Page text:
Tommy Martinez just finished his first year at the New York University Leonard N. Stern School of Business, an accomplishment he never imagined for himself back when he was a high school freshman living in the projects in Brooklyn, New York.
“I was an overweight teenager and not in a financially stable environment, but as a sophomore in high school I decided to take action,” Martinez says. “I became interested in student government and began boxing, and I got involved with the ‘Give a Kid a Dream’ program, which is a nonprofit designed to provide mentorship to disadvantaged youths through the sport of boxing.”
The program sparked Martinez’s interest in business and management. He decided he wanted to study business in college.
GOOD NEWS AND ‘LIMITLESS OPPORTUNITIES’
“When it came time to apply to business school I did some research and found that NYU Stern was one of the most prestigious and well-known schools, so I decided to just submit my application and see what happens,” Martinez says.
One Saturday morning as he was about to head to the gym, he had a sudden notion that he should check his email. He had a message from NYU Stern that he had received a full-ride scholarship for all four years of school.
“I raced to the gym and read the letter to the youth advocate of the program, and she was ecstatic and said it was best news she had heard all week,” Martinez says.
“News spread like wildfire at the gym. Everyone was congratulating me. This scholarship has allowed me to attend a college where the opportunities are limitless. I’ve been able to grow, develop and become an independent adult.”
TACKLING COLLEGE AFFORDABILITY
Martinez is one of dozens of students now benefiting from NYU Stern’s new focus on affordability through its Access Initiative, which offers full scholarships for high-achieving, low-income business students.
Since the initiative’s launch in 2014, NYU Stern has increased the number of full scholarships to 34, with a goal to eventually offer 50 by 2018-2019.
“A child born into the top quartile of the United States income distribution has an 85% chance of going to college,” NYU Stern Dean Peter Blair Henry says. “The odds from the bottom quartile are just 8%, and 17% of high-achieving high school seniors come from this lower quartile.
“I think there is an important conversation to be had among universities, policymakers and the business community to have a vested interest in making education more affordable. The Access Initiative is our effort to help bridge that gap and make sure every student who is qualified is able to attend business school regardless of their economic background.”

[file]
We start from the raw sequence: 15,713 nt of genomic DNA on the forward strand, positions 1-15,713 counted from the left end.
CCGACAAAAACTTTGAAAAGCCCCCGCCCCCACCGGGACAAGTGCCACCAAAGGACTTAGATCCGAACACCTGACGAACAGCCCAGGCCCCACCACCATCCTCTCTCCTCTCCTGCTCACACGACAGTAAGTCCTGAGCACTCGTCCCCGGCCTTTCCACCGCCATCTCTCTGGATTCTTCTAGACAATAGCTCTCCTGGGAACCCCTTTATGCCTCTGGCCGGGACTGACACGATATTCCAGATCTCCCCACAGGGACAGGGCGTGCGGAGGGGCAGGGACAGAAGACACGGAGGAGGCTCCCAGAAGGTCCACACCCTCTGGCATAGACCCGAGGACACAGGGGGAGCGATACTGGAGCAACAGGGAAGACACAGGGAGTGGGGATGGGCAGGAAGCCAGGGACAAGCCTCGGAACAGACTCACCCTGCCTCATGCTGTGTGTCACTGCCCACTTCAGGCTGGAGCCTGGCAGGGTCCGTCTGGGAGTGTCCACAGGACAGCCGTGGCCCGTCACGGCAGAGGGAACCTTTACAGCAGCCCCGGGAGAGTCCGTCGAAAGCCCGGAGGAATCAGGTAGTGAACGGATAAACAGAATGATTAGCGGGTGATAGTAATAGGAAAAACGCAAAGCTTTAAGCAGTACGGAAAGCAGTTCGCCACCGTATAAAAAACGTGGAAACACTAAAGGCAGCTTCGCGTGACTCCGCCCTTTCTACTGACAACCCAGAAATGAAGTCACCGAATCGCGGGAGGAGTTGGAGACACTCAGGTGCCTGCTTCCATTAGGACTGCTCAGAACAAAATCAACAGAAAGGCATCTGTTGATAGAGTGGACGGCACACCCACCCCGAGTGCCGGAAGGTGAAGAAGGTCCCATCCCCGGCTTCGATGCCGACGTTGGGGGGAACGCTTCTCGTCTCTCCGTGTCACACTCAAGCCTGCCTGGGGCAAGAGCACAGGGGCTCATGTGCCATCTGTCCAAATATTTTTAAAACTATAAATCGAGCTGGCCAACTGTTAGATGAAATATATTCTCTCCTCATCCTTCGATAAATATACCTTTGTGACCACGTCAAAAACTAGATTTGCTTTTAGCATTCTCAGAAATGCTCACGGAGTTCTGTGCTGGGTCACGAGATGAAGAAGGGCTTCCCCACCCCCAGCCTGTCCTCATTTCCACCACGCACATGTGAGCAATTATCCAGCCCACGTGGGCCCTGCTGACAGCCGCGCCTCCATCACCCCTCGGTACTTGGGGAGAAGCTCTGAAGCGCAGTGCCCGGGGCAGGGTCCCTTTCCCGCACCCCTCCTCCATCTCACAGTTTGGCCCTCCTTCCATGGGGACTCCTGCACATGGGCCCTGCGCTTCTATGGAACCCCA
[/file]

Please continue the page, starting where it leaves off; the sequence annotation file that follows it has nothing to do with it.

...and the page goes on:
HELPING OVERCOME THE HURDLE OF LOW INCOMES
NYU Stern was able to establish the first scholarships with a landmark gift of $5.7 million from Leonard N. Stern in February 2015. That gift has been followed by several more from such donors as Ed Barr, Marie-Josée and Henry Kravis. Stern alone has raised more than $100 million toward the NYU’s goal of having $1 billion exclusively for scholarship aid, part of the university’s “Momentum Campaign.”
Already the university is halfway to its goal.
“I think that as a business school we have an important part to play in this discussion about inequality of incomes, and one of the basic things we teach at Stern is to have a wide range of perspectives — yet we do not have in the room students from a low socioeconomic background,” Henry says.
“And while 23% of our students are Pell Grant families, we want to do everything in our power to make education affordable for all that would benefit from it.”
NYU Stern is looking for eligible students not just in New York City but across the country and globe, Henry says, and now has the means to help some of them make the most of a Stern education without the burden of debt.
Beyond its B-school’s efforts, NYU as a whole is making educational affordability a top priority. Since his arrival in January 2016, NYU President Andrew Hamilton has worked to achieve the lowest increase in year-to-year cost of attendance in 20 years, with no increase in room and board costs. Student workers are now hired at a minimum of $15 an hour.
Hamilton also appointed an Affordability Steering Committee to explore strategies to reduce the cost of an NYU education — all without hindering the university’s research and educational missions.